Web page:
What happens in New Jersey will/could spur the start of recreational sales in neighboring states that have already legalized recreational cannabis, or that may in the future.
By Nina Zdinjak
In the November 2020 elections, some 67% of New Jersey’s adults voted in favor of cannabis legalization.
The new cannabis law, signed by Governor Phil Murphy in February, had a deadline of Aug. 21 for the New Jersey Cannabis Regulatory Commission to create its rules and regulations. The commission complied.
However, out of the state’s 565 municipalities, some 32 cities and towns have chosen not to allow the creation of recreational cannabis programs in their towns, although they have the right to change their decisions in the future and jump back in.
Cantor Fitzgerald analyst Pablo Zuanic shared his notes from the last week’s New Jersey cannabis conference in his Sunday analyst note.
MSO Incumbents In Advance If The Program Starts On Time “Multi-state operator incumbents in New Jersey should have a great head start if recreational sales begin on time by the February 2022 deadline,” said the analyst who noted that incumbents are vertically integrated medical operators, who will be grandfathered into the adult-use cannabis program.
According to Zuanic, these incumbents will obtain a notable advance over both the 24 new Alternative Treatment Center licenses and the new applicants.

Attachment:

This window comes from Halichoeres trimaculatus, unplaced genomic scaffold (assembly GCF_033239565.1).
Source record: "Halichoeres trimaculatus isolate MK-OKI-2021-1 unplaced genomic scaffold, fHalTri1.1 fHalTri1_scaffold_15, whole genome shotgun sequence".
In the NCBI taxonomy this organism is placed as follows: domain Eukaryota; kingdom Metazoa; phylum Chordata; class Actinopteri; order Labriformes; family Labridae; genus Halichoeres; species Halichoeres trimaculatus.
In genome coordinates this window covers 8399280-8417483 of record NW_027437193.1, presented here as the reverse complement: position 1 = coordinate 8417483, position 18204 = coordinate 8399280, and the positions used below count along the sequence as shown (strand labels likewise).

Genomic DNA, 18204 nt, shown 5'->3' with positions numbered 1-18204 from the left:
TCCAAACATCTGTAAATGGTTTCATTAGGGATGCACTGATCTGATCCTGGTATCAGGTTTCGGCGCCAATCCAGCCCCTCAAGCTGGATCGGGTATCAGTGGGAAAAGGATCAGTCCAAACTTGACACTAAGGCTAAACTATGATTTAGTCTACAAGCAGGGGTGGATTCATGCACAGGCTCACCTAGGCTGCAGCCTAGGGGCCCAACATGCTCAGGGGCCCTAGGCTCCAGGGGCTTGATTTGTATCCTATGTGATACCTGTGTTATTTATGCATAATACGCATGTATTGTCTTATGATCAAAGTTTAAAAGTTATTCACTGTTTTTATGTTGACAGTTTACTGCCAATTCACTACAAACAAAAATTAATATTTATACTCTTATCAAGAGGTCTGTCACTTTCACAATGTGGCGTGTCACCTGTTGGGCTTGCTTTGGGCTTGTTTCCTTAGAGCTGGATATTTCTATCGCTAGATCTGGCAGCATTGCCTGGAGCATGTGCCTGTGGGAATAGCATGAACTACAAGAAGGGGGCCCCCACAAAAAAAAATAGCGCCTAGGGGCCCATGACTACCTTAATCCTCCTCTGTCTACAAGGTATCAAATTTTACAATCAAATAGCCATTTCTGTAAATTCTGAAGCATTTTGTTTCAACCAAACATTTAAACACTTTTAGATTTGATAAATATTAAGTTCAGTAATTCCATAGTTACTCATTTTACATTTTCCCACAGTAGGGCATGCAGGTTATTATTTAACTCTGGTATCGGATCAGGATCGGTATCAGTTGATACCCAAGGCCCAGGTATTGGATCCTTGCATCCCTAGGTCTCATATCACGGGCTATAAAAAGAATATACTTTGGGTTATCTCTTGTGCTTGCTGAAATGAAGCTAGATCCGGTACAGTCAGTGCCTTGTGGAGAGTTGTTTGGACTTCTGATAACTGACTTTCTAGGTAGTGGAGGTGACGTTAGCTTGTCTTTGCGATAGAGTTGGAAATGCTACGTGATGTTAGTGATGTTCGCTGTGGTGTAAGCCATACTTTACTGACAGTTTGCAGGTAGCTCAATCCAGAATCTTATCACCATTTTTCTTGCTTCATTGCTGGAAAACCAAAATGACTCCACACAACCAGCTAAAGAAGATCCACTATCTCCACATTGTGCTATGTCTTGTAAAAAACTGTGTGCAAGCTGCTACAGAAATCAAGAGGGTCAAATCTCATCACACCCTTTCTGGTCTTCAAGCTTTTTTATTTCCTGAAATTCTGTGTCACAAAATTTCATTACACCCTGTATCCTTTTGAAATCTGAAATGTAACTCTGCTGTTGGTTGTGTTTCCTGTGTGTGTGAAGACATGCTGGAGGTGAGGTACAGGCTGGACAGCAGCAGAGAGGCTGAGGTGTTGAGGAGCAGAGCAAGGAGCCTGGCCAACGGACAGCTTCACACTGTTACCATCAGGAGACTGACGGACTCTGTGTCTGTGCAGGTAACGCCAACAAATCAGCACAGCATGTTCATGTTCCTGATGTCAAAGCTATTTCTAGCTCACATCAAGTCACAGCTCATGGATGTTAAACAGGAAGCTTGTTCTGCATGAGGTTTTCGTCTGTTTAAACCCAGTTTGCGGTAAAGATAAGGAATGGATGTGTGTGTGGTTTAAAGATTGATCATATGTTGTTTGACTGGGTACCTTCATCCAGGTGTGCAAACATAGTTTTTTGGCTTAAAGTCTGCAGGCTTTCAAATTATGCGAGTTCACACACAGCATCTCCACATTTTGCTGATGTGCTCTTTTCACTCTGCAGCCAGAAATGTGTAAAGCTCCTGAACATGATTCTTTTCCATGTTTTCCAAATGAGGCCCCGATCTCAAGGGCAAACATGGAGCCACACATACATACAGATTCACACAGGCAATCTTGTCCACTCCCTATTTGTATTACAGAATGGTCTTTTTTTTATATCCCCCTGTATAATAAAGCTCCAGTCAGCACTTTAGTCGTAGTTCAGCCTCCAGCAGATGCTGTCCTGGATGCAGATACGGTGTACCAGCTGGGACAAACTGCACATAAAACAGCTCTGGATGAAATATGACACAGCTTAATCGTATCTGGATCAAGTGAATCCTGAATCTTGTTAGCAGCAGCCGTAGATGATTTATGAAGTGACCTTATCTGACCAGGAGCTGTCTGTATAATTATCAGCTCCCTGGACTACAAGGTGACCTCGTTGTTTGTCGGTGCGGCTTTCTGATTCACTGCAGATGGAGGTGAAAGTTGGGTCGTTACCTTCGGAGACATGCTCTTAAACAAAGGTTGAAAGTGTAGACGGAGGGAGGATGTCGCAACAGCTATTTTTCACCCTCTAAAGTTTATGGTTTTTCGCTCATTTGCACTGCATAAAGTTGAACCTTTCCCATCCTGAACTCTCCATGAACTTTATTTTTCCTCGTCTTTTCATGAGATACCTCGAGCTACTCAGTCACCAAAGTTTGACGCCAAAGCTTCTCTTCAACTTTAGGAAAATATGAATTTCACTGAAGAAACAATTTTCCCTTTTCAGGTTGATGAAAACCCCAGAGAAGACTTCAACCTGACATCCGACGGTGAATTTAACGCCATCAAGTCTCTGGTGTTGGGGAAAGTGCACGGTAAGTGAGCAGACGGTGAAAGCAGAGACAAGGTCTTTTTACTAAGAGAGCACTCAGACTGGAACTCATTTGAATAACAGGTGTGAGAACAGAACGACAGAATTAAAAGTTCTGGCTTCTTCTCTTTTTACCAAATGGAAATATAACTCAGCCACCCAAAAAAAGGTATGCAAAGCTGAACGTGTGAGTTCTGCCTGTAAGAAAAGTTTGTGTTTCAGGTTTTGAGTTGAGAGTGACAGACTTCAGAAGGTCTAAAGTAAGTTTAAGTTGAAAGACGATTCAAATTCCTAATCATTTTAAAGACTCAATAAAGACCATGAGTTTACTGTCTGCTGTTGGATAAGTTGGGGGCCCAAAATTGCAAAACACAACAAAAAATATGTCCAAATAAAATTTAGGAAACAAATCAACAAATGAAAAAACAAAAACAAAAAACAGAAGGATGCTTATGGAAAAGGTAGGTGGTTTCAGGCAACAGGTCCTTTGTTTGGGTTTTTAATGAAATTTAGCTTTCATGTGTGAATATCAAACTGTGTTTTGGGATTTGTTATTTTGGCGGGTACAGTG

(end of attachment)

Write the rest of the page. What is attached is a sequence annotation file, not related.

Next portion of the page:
Currently, there are 12 licensees that will be grandfathered into the program, of which only two are not completely operational: Justice Grown, iAnthus Holdings. The rest include two private companies — Breakwater and Harmony — and eight multi-state operators — Acreage Holdings, Ascend, Wellness Holdings, Ayr Wellness, Columbia Care, Curaleaf, Green Thumb, TerrAscend and Verano Holdings.
At the moment there are 22 stores opened in New Jersey, but Zuanic said he believes all ten active operators will have three stores by the time the new program begins.
Zuanic further offered a possible scenario in which the start of recreation cannabis sales in New Jersey will be delayed by litigation, with the state’s Cannabis Regulatory Commission (CRC) having to estimate incumbents’ capacities to meet the demands of both medical patients and future recreational consumers. Another reason for the delay could come from the townships, which remain in opt-out status by the deadline.
“What happens in New Jersey will/could spur the start of recreational sales in neighboring states that have already legalized rec (Connecticut, New York, Virginia), or that may in the future (Pennsylvania, Maryland),” pointed out Zuanic, adding it could also impact the rule drafting depending on how the CRC’s plans workout.
“We continue to think NJ rec sales will be oﬀ to a slow start if we go by one of the required ‘three As’ (accessibility, assortment and aﬀordability), with the number of approved stores at the beginning maybe only in the teens,” Zuanic concluded.